Amid government shutdown furor, a tap on the sleep apnea brakes

| October 03, 2013
"CPAP saved my life," wrote Bill McVay, responding to the question posed by this poll, which showed a solid third of drivers have actually taken the apnea test to date. Others responding positively to treatment included Edward Lomas, who has a CPAP machine and uses it. "It's not as bad as you think."

“CPAP saved my life,” wrote Bill McVay, responding to the question posed by this poll, which showed a solid third of drivers have actually taken the apnea test to date. Others responding positively to treatment included Edward Lomas, who has a CPAP machine and uses it. “It’s not as bad as you think.” Driver Ed Webb, interviewed in 2011, agreed with such sentiment, though navigating Indiana’s independently instituted apnea program for medical certifications proved difficult. Hear him tell his story in the video at the bottom of this post.

As the race to the shutdown  — the government shutdown, that is — drew near, on September 26 news came down of a surprising unanimity on both sides of the aisle in the House of Representatives. It was over a bill introduced a very short time earlier that would require the Federal Motor Carrier Safety Administration to pursue a full-blown rulemaking, with consideration given to the costs to the industry and more, if they want to regulate drivers’ medical certifications relative to the sleep apnea condition.

The bill sits in committee in the Senate, but as the House considered it FMCSA formally declared it would pursue a full rulemaking on apnea following thorough analysis.   

Related: Sleep, a user’s guide

And why were the trucking organizations so happy about this? It makes it highly likely any final requirements for consideration of the condition as a prerequisite to drivers obtaining their medical certifications would be longer in coming and they’d at least have input. If FMCSA goes that route, of course, and there are plenty of indications that they want to. Regular readers will recall the “trial balloon that went off like the Hindenburg,” as one owner-operator called it at the time, that was FMCSA’s erroneous proposal of formal guidance on the condition that was nearly to a word identical to the Motor Carrier Safety Advisory Committee/Medical Review Board’s final recommendations on screening/testing requirements for apnea, which you can read here.

In any case, many readers weren’t so sunny on the bill, responding in volume to the latest news. Here’s a round-up of some of the viewpoints:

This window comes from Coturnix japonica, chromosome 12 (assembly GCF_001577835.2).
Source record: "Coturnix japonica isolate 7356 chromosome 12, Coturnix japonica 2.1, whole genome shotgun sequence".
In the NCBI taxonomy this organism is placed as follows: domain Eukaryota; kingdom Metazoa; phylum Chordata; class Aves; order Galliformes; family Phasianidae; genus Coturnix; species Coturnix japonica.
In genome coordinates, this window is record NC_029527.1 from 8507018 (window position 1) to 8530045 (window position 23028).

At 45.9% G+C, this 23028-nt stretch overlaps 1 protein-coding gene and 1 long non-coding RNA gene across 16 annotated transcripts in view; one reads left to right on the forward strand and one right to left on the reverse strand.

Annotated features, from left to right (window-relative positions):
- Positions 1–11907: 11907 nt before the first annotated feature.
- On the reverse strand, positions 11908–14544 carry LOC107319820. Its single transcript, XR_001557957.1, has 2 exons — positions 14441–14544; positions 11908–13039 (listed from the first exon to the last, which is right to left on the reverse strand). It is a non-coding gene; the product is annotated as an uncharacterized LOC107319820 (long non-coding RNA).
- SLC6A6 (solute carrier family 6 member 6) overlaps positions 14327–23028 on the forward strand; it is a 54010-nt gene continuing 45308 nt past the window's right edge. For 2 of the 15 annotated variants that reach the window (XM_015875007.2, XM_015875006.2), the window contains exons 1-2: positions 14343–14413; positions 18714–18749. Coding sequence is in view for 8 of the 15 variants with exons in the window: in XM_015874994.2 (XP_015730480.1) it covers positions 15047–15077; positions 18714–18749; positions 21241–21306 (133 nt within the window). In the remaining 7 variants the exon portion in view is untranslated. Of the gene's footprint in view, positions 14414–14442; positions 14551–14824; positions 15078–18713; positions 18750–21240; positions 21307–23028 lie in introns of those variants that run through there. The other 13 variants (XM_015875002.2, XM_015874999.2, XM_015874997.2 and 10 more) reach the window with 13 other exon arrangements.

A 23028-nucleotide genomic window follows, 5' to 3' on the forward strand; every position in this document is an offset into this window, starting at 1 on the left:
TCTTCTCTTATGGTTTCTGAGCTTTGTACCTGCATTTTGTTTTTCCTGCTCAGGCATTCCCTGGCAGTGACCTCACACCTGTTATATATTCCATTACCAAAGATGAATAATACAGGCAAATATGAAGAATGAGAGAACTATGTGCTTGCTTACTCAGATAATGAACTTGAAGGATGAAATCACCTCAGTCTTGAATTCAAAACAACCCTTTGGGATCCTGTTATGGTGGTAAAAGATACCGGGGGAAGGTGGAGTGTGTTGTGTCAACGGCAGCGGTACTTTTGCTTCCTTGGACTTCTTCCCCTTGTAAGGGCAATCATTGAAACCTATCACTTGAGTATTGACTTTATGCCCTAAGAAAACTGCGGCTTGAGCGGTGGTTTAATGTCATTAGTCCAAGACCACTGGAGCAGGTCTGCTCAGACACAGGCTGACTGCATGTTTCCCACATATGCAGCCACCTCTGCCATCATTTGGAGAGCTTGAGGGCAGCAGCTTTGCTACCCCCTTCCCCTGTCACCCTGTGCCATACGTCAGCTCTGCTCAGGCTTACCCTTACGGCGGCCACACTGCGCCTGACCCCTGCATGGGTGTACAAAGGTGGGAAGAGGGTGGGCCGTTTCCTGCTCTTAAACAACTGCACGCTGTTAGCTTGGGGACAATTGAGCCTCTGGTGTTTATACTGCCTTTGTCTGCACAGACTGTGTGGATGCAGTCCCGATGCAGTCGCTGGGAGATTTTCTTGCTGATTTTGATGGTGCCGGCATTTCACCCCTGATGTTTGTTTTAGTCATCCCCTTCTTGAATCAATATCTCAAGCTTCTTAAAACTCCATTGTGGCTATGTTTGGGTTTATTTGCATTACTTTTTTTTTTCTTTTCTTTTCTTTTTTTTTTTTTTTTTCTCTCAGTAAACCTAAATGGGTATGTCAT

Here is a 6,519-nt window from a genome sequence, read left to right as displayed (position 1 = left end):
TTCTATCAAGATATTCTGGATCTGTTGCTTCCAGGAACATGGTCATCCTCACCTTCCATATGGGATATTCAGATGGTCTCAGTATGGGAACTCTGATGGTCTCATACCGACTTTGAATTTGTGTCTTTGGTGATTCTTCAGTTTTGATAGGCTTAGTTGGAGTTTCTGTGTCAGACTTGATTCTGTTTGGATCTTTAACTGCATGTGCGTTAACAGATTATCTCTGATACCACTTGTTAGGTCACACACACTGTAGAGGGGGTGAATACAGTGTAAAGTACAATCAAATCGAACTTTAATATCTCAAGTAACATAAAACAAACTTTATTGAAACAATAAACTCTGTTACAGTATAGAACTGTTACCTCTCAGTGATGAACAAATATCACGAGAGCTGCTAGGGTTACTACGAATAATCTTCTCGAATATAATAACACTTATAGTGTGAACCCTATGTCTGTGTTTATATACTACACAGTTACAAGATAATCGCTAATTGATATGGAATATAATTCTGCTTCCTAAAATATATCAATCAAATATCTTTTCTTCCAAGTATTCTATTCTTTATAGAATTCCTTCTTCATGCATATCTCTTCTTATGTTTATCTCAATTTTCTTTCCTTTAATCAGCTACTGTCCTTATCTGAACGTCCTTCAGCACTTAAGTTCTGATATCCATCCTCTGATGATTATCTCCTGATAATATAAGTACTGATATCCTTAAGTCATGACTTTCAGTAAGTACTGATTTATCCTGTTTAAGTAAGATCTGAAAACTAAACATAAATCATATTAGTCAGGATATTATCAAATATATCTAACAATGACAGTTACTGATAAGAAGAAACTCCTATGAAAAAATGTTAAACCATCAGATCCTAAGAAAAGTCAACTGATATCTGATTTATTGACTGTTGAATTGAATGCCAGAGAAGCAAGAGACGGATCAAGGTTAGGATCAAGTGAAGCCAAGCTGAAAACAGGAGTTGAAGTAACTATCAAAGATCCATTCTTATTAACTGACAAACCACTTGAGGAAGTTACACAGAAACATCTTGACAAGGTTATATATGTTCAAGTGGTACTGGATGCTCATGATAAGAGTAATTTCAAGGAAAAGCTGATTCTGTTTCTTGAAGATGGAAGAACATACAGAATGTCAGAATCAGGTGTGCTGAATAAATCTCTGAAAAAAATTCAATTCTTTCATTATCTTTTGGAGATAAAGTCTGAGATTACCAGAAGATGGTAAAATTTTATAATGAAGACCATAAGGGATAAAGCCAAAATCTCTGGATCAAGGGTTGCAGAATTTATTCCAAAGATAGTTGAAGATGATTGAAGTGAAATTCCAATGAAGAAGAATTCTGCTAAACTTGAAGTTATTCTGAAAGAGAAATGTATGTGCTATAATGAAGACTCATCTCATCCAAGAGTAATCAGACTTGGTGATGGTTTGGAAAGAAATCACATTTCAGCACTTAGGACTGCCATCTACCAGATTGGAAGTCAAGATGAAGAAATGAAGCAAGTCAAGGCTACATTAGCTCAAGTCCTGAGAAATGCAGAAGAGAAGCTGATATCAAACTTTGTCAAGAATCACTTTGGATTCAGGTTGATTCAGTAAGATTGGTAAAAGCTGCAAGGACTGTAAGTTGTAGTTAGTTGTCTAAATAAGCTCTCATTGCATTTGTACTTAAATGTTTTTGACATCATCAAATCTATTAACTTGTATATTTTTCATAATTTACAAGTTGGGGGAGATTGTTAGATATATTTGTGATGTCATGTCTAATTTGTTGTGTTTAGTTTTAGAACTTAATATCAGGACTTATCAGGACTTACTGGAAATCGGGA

Via OverdriveOnline.com
E.F. McHenry:  Like a staged game, this bill just nudges FMCSA to get to it with the appearance of making everything adversarial and controversial. I’m convinced guidance would have caused real controversy and litigation in the long run and forestalled a formal rule for many years, possibly even until the next decade it at all. The payoff to the main players in the Congress and Senate is crystal clear! 

Commenting as “GSP”: This gives them a chance to say they did something while they do nothing about the real issues that threaten this country.

Commenting as “Truckertwotimes”: Out of two tests I had, one said I had it, so I bought my own machine and it didn’t help. Another test later said I didn’t have it and that doctor said there isn’t any gray area, either. You have it or you don’t, and either the machine works or it doesn’t. 

Commenting asGeorge”: My wife was overweight and used a CPAP machine. Two years ago she had bariatric surgery and lost weight as a result. About four months after her surgery, she no longer required the breathing machine at night. Others we know that were diabetic had similar procedures, and no longer require treatment for diabetes.

Don Lanier: Drivers must get involved and be part of this rulemaking, and oppose this mandate, oppose its implementation and its abuse. The stigma of overweight drivers being unsafe is false, and wrong,

Via Overdrive’s Facebook page:
John McCormack: How about sleep apnea testing for noncommercial drivers? Let’s see if that one would pass.

Scott Noble: What I want to know is when they are going to make it mandatory for a hands-free device when driving a car… Oh I know why [they won’t], because they will never get it passed.

Weigh in yourself in the comments below the video — you can also read more of driver Ed Webb’s story via this link.


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